Monday, April 11, 2011

Afanasy Nikitin and Baba Ghannoush

Afanasy and Olga were crouching in the tall grass, waiting for their chance to steal more food from the soldiers. They already had a sack of meal, a box of plums, and a hogshead of hog's heads. The soldiers were smashing open another crock of vodka and many were beginning to drop like cordwood into the clay. Something moved in the hedges a few yards east, and a branch broke loudly.

"Foma must have gotten out of the bag - probably smelled the meat cooking on the campfire. You keep an eye on the aide-de-camp with the blunderbuss, and I'll go quiet him down." Afanasy began commando-crawling across to where Foma was hiding.

The aide-de-camp set his blunderbuss down and began singing atrociously with a half-dressed Cossack. "The Song of the Volga Boatmen" I believe. Olga quickly dashed, ferretlike, from the grass across a clearing and into the dusky camp.

Afanasy froze. Did Olga see the sentry in the tree with the damascene cuirasses? Perhaps not. She came to a stop directly beneath the sentry and hid herself behind the very pin-oak tree he sat in.

"Lord, our deliverer and holiest of holies, please deliver that beautiful woman. Amen."

A long leathery arm reached down from the branches, bundled a handful of Olga's cassock, and yanked her abruptly up into the tree.

Afanasy lunged at the spot where Foma hid, hoping to use the besotten serf as a projectile. When he cleared away the grass, however, he discovered not Foma but a group of six or seven hungry brigands also waiting for an opportunity to steal food from the soldiers.

"Pardon!" he hissed, as he turned tail and ran pell-mell toward the tree where Olga and the sentry were tucked away. "The Song of the Volga Boatmen" immediately ceased. The blunderbuss exploded and Afanasy heard a carcass of one of the highwaymen drop heavily behind his sprinting feet. The explosion brought the attention of the entire reeling camp of soldiers on to Afanasy and the team of thugs behind him. The thugs drew bows and a soldier fell as a whistling passed Afanasy's cocked ears.

Only feet from the Olga tree, Afanasy tripped over a drunken private and spun, shouting, into the clay. A soldier with an oak barrel over his head made a phlegmy roar and another boozer came at him with a rusty javelin. Afanasy rolled deftly to his left, kicked at the shins of the barrel-holder and rolled backwards over his own head. The javelin came down and sank into the barrel, and Afanasy sprang up, catching the javelin-tosser across the jaw with a solid right hook. Two of the stinking brigands leapt onto his back and began to pummel him about the head with something like brass candlesticks. Afanasy began quietly singing his own setting of Psalm 37, tugging both assailants off him by the ankles, neatly bouncing their skulls off one another and then collected the candlesticks.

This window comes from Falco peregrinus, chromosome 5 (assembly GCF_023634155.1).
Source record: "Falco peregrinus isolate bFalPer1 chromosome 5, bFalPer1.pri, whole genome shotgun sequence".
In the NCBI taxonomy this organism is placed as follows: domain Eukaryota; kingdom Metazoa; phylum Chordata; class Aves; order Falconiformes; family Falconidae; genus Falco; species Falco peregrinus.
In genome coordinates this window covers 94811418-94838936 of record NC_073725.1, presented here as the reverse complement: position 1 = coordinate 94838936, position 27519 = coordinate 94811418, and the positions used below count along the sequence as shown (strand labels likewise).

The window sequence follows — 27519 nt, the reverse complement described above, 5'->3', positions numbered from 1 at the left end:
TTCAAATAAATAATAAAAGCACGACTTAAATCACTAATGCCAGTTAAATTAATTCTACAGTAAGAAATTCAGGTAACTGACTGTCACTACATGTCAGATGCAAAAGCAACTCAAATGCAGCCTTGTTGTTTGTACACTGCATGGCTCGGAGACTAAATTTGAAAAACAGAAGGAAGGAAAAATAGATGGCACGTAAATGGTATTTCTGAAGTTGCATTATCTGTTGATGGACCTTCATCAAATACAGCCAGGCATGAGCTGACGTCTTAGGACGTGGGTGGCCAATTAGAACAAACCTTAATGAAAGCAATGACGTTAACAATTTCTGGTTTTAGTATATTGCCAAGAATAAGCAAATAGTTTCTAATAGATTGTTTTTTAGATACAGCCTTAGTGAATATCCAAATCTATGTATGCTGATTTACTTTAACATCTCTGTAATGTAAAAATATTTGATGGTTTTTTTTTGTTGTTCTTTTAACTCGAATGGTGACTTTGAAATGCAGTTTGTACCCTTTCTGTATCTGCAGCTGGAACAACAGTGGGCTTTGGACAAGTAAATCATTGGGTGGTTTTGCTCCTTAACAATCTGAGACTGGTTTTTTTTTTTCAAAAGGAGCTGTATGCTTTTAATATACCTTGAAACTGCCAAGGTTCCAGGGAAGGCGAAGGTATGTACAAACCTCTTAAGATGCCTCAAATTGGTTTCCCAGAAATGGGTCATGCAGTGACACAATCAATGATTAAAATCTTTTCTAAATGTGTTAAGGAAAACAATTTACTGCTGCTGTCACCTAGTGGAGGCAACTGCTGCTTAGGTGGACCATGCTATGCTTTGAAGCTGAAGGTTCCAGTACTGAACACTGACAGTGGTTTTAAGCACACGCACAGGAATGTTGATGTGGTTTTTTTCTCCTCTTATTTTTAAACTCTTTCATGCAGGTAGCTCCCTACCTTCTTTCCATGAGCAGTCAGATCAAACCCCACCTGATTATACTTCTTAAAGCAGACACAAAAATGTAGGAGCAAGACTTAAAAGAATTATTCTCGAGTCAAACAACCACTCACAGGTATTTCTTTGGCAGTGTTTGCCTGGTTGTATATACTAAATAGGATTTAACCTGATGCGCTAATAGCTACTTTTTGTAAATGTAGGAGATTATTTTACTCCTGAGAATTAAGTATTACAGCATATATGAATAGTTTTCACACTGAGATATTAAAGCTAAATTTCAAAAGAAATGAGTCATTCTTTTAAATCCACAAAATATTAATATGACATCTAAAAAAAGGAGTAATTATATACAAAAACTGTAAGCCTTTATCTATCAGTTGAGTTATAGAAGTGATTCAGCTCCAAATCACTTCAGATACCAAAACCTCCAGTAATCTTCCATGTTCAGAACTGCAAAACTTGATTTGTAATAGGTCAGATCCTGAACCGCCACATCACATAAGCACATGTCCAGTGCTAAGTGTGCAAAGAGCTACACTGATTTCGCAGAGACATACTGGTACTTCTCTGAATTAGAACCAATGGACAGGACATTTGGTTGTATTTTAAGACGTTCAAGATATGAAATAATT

"Hmmm. Venetian, I'd guess."

He sent one spinning end-over-end at an archer as another arrow clipped his chest, tearing a hole in his jersey. The blunderbuss fired again, and a toothless thief with half a beard and half a baked pig spun and fell over Afanasy's left shoulder.

Afanasy yanked the rusty javelin from the cask, causing a foamy geyser of Bavarian aspic ale to gush up. With this the brigands ceased to take any interest in our hero, and descended upon the cask. He picked up an abandoned leather shield and lunged back toward the tree. A shower of arrows began to descend upon him as more soldiers were rousted from their drunken nest, and he crouched for a moment under his rattling shield. He prayed once again for Olga, who had now been captive for a full three minutes. There was a momentary pause in the archery, and instantly the strains of the Volga Boatmen's song began again. Using the javelin, he pole-vaulted elegantly up into the branches of Olga's tree.

"Olga! Olga?" he shouted, as the arrows began to shudder into the trunk and boughs. He looked furiously at the branches above him, below, and then scrambled, snapping the haft of an arrow from his shoulder, looking to holes in the trunk where the cur could have hidden. Another arrow buried itself in his leg, and a third penetrated through the chain mail over his ribs enough to take his breath away. The branch beneath him slipped away and he felt himself tumbling through space as the night overtook his eyes. 

He knew before he opened his eyes that he was back in Dmitri Shemyaka's crappy stone fort. It always smelled like ozone and burnt cabbage, and he kept all the windows bricked up so the air felt suffocatingly close. He could also tell that the arrow shafts had been taken out, with great skill, doubtless by the blind surgeon himself, and the wounds dressed with something like gunpowder. He felt shot through with melted candlewax.